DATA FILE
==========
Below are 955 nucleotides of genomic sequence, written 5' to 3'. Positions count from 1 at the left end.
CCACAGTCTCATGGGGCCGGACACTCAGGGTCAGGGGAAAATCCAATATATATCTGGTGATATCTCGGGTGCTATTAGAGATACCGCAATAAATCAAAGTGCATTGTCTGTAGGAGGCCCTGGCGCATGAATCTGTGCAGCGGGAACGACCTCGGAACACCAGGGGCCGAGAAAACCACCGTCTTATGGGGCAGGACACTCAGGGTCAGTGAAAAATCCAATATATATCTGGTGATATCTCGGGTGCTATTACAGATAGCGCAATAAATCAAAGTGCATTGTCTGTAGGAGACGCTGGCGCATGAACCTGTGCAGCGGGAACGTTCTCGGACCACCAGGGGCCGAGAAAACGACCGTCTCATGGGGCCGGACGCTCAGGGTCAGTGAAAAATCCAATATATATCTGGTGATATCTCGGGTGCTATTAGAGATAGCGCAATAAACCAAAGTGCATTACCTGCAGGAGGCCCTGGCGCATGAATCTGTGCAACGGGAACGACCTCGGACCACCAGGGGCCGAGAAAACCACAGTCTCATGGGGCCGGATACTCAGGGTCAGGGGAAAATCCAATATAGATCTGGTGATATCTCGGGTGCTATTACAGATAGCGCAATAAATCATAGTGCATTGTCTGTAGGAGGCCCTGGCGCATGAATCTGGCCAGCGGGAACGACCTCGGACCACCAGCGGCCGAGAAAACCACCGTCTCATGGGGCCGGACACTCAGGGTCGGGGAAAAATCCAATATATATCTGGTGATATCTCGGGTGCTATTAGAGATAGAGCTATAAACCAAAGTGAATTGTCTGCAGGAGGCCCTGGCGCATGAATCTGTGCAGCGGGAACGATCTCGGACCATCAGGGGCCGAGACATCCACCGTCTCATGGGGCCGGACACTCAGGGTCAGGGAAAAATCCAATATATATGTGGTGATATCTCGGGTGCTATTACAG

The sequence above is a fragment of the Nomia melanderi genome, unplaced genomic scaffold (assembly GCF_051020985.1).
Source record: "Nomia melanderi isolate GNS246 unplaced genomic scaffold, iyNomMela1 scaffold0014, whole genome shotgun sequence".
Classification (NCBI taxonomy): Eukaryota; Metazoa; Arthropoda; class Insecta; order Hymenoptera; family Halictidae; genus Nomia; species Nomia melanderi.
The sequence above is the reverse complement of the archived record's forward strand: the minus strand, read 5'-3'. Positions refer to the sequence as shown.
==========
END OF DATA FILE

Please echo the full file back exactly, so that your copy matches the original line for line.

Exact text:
Below are 955 nucleotides of genomic sequence, written 5' to 3'. Positions count from 1 at the left end.
CCACAGTCTCATGGGGCCGGACACTCAGGGTCAGGGGAAAATCCAATATATATCTGGTGATATCTCGGGTGCTATTAGAGATACCGCAATAAATCAAAGTGCATTGTCTGTAGGAGGCCCTGGCGCATGAATCTGTGCAGCGGGAACGACCTCGGAACACCAGGGGCCGAGAAAACCACCGTCTTATGGGGCAGGACACTCAGGGTCAGTGAAAAATCCAATATATATCTGGTGATATCTCGGGTGCTATTACAGATAGCGCAATAAATCAAAGTGCATTGTCTGTAGGAGACGCTGGCGCATGAACCTGTGCAGCGGGAACGTTCTCGGACCACCAGGGGCCGAGAAAACGACCGTCTCATGGGGCCGGACGCTCAGGGTCAGTGAAAAATCCAATATATATCTGGTGATATCTCGGGTGCTATTAGAGATAGCGCAATAAACCAAAGTGCATTACCTGCAGGAGGCCCTGGCGCATGAATCTGTGCAACGGGAACGACCTCGGACCACCAGGGGCCGAGAAAACCACAGTCTCATGGGGCCGGATACTCAGGGTCAGGGGAAAATCCAATATAGATCTGGTGATATCTCGGGTGCTATTACAGATAGCGCAATAAATCATAGTGCATTGTCTGTAGGAGGCCCTGGCGCATGAATCTGGCCAGCGGGAACGACCTCGGACCACCAGCGGCCGAGAAAACCACCGTCTCATGGGGCCGGACACTCAGGGTCGGGGAAAAATCCAATATATATCTGGTGATATCTCGGGTGCTATTAGAGATAGAGCTATAAACCAAAGTGAATTGTCTGCAGGAGGCCCTGGCGCATGAATCTGTGCAGCGGGAACGATCTCGGACCATCAGGGGCCGAGACATCCACCGTCTCATGGGGCCGGACACTCAGGGTCAGGGAAAAATCCAATATATATGTGGTGATATCTCGGGTGCTATTACAG

The sequence above is a fragment of the Nomia melanderi genome, unplaced genomic scaffold (assembly GCF_051020985.1).
Source record: "Nomia melanderi isolate GNS246 unplaced genomic scaffold, iyNomMela1 scaffold0014, whole genome shotgun sequence".
Classification (NCBI taxonomy): Eukaryota; Metazoa; Arthropoda; class Insecta; order Hymenoptera; family Halictidae; genus Nomia; species Nomia melanderi.
The sequence above is the reverse complement of the archived record's forward strand: the minus strand, read 5'-3'. Positions refer to the sequence as shown.